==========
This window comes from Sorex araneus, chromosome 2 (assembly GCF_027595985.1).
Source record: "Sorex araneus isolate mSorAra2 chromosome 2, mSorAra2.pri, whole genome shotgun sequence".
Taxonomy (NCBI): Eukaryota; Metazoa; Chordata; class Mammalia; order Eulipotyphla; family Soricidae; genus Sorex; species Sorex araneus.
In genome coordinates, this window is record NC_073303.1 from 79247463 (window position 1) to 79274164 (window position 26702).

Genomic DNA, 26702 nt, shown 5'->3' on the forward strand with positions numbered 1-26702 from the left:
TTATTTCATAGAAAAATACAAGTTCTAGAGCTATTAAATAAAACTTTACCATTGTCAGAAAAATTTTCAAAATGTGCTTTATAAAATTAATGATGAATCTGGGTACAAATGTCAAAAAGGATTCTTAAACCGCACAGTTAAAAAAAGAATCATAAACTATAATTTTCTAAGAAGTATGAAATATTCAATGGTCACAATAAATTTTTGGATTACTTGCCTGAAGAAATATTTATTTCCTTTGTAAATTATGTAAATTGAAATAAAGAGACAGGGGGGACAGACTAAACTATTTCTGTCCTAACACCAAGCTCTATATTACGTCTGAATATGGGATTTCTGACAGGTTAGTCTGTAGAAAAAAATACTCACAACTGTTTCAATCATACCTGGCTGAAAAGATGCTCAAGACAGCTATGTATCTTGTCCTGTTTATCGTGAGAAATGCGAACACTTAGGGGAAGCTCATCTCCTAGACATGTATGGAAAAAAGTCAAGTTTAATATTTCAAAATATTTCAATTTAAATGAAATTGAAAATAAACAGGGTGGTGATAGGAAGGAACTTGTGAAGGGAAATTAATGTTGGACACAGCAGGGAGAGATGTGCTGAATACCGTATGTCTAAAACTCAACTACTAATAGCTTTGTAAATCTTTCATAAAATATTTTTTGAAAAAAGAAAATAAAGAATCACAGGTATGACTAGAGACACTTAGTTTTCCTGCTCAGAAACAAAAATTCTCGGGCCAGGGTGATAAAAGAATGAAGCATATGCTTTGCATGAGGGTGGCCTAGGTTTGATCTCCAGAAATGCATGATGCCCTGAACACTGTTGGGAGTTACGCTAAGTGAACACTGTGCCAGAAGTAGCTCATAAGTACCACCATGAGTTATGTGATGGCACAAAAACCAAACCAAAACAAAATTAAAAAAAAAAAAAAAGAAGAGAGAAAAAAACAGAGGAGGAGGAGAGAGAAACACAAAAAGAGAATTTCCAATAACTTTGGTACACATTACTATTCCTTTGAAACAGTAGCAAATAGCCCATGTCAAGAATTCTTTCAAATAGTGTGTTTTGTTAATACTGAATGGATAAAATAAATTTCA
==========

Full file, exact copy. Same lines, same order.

This window comes from Sorex araneus, chromosome 2 (assembly GCF_027595985.1).
Source record: "Sorex araneus isolate mSorAra2 chromosome 2, mSorAra2.pri, whole genome shotgun sequence".
Taxonomy (NCBI): Eukaryota; Metazoa; Chordata; class Mammalia; order Eulipotyphla; family Soricidae; genus Sorex; species Sorex araneus.
In genome coordinates, this window is record NC_073303.1 from 79247463 (window position 1) to 79274164 (window position 26702).

Genomic DNA, 26702 nt, shown 5'->3' on the forward strand with positions numbered 1-26702 from the left:
TTATTTCATAGAAAAATACAAGTTCTAGAGCTATTAAATAAAACTTTACCATTGTCAGAAAAATTTTCAAAATGTGCTTTATAAAATTAATGATGAATCTGGGTACAAATGTCAAAAAGGATTCTTAAACCGCACAGTTAAAAAAAGAATCATAAACTATAATTTTCTAAGAAGTATGAAATATTCAATGGTCACAATAAATTTTTGGATTACTTGCCTGAAGAAATATTTATTTCCTTTGTAAATTATGTAAATTGAAATAAAGAGACAGGGGGGACAGACTAAACTATTTCTGTCCTAACACCAAGCTCTATATTACGTCTGAATATGGGATTTCTGACAGGTTAGTCTGTAGAAAAAAATACTCACAACTGTTTCAATCATACCTGGCTGAAAAGATGCTCAAGACAGCTATGTATCTTGTCCTGTTTATCGTGAGAAATGCGAACACTTAGGGGAAGCTCATCTCCTAGACATGTATGGAAAAAAGTCAAGTTTAATATTTCAAAATATTTCAATTTAAATGAAATTGAAAATAAACAGGGTGGTGATAGGAAGGAACTTGTGAAGGGAAATTAATGTTGGACACAGCAGGGAGAGATGTGCTGAATACCGTATGTCTAAAACTCAACTACTAATAGCTTTGTAAATCTTTCATAAAATATTTTTTGAAAAAAGAAAATAAAGAATCACAGGTATGACTAGAGACACTTAGTTTTCCTGCTCAGAAACAAAAATTCTCGGGCCAGGGTGATAAAAGAATGAAGCATATGCTTTGCATGAGGGTGGCCTAGGTTTGATCTCCAGAAATGCATGATGCCCTGAACACTGTTGGGAGTTACGCTAAGTGAACACTGTGCCAGAAGTAGCTCATAAGTACCACCATGAGTTATGTGATGGCACAAAAACCAAACCAAAACAAAATTAAAAAAAAAAAAAAAGAAGAGAGAAAAAAACAGAGGAGGAGGAGAGAGAAACACAAAAAGAGAATTTCCAATAACTTTGGTACACATTACTATTCCTTTGAAACAGTAGCAAATAGCCCATGTCAAGAATTCTTTCAAATAGTGTGTTTTGTTAATACTGAATGGATAAAATAAATTTCA